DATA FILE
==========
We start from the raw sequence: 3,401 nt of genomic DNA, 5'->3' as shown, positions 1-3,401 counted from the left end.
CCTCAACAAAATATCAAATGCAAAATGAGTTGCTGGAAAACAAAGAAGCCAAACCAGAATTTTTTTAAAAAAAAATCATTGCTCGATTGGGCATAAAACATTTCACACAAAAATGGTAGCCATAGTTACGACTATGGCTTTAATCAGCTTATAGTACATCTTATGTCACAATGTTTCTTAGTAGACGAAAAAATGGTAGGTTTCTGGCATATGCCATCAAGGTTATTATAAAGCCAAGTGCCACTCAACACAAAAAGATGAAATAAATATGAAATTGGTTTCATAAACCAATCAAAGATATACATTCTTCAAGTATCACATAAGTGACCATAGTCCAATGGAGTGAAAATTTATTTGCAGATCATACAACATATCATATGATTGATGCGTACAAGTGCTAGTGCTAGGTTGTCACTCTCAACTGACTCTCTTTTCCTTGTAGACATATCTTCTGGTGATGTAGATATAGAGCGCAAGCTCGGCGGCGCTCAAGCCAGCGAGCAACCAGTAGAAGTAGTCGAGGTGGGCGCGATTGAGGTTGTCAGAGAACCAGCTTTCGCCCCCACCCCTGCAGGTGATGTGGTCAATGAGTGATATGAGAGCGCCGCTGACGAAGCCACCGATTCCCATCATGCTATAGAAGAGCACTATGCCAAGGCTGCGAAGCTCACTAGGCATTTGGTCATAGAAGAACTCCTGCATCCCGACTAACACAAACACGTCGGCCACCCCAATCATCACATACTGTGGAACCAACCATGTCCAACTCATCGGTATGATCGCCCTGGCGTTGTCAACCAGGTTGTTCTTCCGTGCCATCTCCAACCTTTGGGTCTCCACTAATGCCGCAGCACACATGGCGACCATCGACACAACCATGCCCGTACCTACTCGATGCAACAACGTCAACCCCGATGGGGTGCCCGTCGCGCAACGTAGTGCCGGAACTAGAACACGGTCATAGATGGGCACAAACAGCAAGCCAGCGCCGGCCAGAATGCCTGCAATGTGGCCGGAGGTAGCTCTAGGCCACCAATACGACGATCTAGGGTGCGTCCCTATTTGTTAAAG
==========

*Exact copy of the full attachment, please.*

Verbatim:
We start from the raw sequence: 3,401 nt of genomic DNA, 5'->3' as shown, positions 1-3,401 counted from the left end.
CCTCAACAAAATATCAAATGCAAAATGAGTTGCTGGAAAACAAAGAAGCCAAACCAGAATTTTTTTAAAAAAAAATCATTGCTCGATTGGGCATAAAACATTTCACACAAAAATGGTAGCCATAGTTACGACTATGGCTTTAATCAGCTTATAGTACATCTTATGTCACAATGTTTCTTAGTAGACGAAAAAATGGTAGGTTTCTGGCATATGCCATCAAGGTTATTATAAAGCCAAGTGCCACTCAACACAAAAAGATGAAATAAATATGAAATTGGTTTCATAAACCAATCAAAGATATACATTCTTCAAGTATCACATAAGTGACCATAGTCCAATGGAGTGAAAATTTATTTGCAGATCATACAACATATCATATGATTGATGCGTACAAGTGCTAGTGCTAGGTTGTCACTCTCAACTGACTCTCTTTTCCTTGTAGACATATCTTCTGGTGATGTAGATATAGAGCGCAAGCTCGGCGGCGCTCAAGCCAGCGAGCAACCAGTAGAAGTAGTCGAGGTGGGCGCGATTGAGGTTGTCAGAGAACCAGCTTTCGCCCCCACCCCTGCAGGTGATGTGGTCAATGAGTGATATGAGAGCGCCGCTGACGAAGCCACCGATTCCCATCATGCTATAGAAGAGCACTATGCCAAGGCTGCGAAGCTCACTAGGCATTTGGTCATAGAAGAACTCCTGCATCCCGACTAACACAAACACGTCGGCCACCCCAATCATCACATACTGTGGAACCAACCATGTCCAACTCATCGGTATGATCGCCCTGGCGTTGTCAACCAGGTTGTTCTTCCGTGCCATCTCCAACCTTTGGGTCTCCACTAATGCCGCAGCACACATGGCGACCATCGACACAACCATGCCCGTACCTACTCGATGCAACAACGTCAACCCCGATGGGGTGCCCGTCGCGCAACGTAGTGCCGGAACTAGAACACGGTCATAGATGGGCACAAACAGCAAGCCAGCGCCGGCCAGAATGCCTGCAATGTGGCCGGAGGTAGCTCTAGGCCACCAATACGACGATCTAGGGTGCGTCCCTATTTGTTAAAG